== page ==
The International Monetary Fund (IMF) has termed Bangladesh's domestic natural gas price 'below-cost' and suggested raising it gradually to help ensure the country's overall growth for poverty reduction.
"The 'below-cost' gas price needs to be gradually increased and indexed to the international fuel oil price to attract more investments in the sector," IMF said in a joint staff advisory note on the Poverty Reduction Strategy Paper for Bangladesh recently.
The IMF and the International Development Association (IDA) jointly prepared the advisory note for the country.
In Bangladesh, state-owned gas entities sell natural
gas to consumers at an average price of Tk 147.3 per unit (1,000 cubic feet, or 1Mcf), but buy gas from the International Oil Company (IOC)-operated fields at Tk 210 per Mcf (US$ 2.62), thus incurring loss of Tk 62.7 per Mcf in natural gas trade, a senior Petrobangla official said.
Conversely, the average cost of natural gas being produced by state-owned gas companies and the 'profit gas' from the IOCs is apparently arbitrarily set at Tk 65.1 per Mcf, well below its economic opportunity cost, he said.
Although the natural gas price the country pays to IOCs is much below the international level, the country still undergoes losses in purchasing gas as the domestic end-using gas tariffs do not reflect the economic cost of delivering it to consumers, the official at state-owned Petrobangla said.
Pricing gas at less than economic cost encourages inefficient and unsustainable end-using of gas, he said.
Petrobangla is currently purchasing natural gas from the IOCs under a production- sharing contract, where gas prices are set at 75 per cent of the Singapore high-sulphur fuel oil (HSFO) price, but in the range of a $70 per tonne floor and a $120 per tonne mt cap, which equates with a minimum gas price of $1.40 and a maximum gas price of $2.90 per MCF, the Petrobangla official said.
From June 2012, Australian Santos is, however, selling natural gas from the country's lone producing offshore Sangu-11 well at a higher price at $4.50 per Mcf to state-owned Bangladesh Power Development Board (BPDB), as the country has for the first time allowed any IOC to sell gas to any third party bypassing Petrobangla.
Petrobangla had the first right of refusal for Santos' gas.
Bangladesh is currently receiving bids from the interested IOCs for oil and gas exploration in 12 offshore gas blocks-nine in shallow waters and three in deep waters-in the Bay of Bengal.
In the model production-sharing contract of the currently open offshore bidding round, the gas price has been pegged to high-sulphur fuel oil (HSFO) prices, with the floor price of HSFO fixed at $100 per tonne, and the ceiling price at $200 per tonne.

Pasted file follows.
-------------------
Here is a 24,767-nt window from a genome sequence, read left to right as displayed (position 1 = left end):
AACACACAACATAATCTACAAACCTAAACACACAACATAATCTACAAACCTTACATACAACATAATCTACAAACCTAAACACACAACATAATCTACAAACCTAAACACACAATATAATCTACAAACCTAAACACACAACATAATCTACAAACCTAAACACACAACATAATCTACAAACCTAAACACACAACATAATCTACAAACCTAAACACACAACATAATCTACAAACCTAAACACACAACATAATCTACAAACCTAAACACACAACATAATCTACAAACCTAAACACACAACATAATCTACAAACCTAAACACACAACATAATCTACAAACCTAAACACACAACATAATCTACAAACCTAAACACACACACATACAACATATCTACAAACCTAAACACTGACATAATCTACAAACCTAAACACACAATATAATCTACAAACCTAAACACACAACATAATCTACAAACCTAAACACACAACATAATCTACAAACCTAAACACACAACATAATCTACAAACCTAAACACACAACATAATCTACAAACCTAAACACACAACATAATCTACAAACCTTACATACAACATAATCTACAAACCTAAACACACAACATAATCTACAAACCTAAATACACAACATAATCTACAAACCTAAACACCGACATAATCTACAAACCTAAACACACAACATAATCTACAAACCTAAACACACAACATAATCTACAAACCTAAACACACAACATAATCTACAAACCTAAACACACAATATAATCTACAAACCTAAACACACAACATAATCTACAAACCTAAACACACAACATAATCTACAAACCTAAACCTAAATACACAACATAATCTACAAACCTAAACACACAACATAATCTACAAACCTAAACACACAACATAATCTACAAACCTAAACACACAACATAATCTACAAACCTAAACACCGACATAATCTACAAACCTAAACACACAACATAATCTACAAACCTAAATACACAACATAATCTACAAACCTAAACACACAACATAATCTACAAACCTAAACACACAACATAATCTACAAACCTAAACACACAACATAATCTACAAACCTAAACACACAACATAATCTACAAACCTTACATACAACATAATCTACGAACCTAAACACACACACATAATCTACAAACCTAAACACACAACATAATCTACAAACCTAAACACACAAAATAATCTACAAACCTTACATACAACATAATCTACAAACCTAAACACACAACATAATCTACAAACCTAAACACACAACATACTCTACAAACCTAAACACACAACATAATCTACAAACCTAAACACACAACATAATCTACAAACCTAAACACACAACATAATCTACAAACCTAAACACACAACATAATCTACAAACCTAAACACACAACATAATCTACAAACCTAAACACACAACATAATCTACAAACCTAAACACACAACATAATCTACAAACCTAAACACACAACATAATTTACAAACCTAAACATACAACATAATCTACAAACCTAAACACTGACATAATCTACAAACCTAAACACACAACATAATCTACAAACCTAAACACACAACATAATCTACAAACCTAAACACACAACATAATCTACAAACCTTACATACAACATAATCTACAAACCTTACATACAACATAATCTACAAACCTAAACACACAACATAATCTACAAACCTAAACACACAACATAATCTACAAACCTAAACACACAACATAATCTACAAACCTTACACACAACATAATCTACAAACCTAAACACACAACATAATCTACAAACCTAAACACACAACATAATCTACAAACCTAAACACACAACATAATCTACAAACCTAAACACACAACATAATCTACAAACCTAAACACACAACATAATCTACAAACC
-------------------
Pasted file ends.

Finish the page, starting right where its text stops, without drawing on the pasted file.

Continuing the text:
For shallow-water gas blocks, the gas price will be 100 per cent of the HSFO price ex-Singapore, with biddable discounts, said a Petrobangla sources.
For deep-water gas blocks, the gas price will be 110 per cent of the HSFO price ex-Singapore, with biddable discounts, he added.
But the International Oil Companies are seeking higher prices for gas from Bangladesh's offshore blocks offered in the latest bidding round.
The IOCs argued at a pre-bid meeting in Dhaka on February 7 that the gas price offered in the model production-sharing contract, or MPSC, for the offshore bidding round was not attractive, Petrobangla chairman Hussain Monsur said.
Bangladesh is now considering a 10 per cent hike in the price for gas produced at offshore blocks being offered in its latest bidding round after prospective bidders deemed the current price too low.
In its proposal to the ministry concerned to raise the price, Petrobangla argues that the ceiling price for HSFO should be $220 per tonne, instead of $200 per tonne.
Bangladesh's previous bidding round was in 2008, and for that the floor price for HSFO was fixed at $70 per tonne and the ceiling price at $180 per tonne.
The IMF in its advisory note also stressed the need for more exploration work that needed to be undertaken quickly to cover the immediate energy shortfall in the country.
The availability of natural gas for supporting the government's ambitious power generation expansion plan is a major challenge, it identifies.
The IMF also suggested reduction of the country's high dependence on gas for power generation.
Bangladesh has limited collaboration between gas and power sectors and relatively poor governance in the energy sector, it pointed out.
Bangladesh received $138 million last week as the second tranche of credit from the IMF under its extended credit facility (ECF) following the fulfilment of certain conditions including a hike in domestic oil product prices.
The $987 million credit deal was signed in April 2012 between the Bangladesh government and IMF.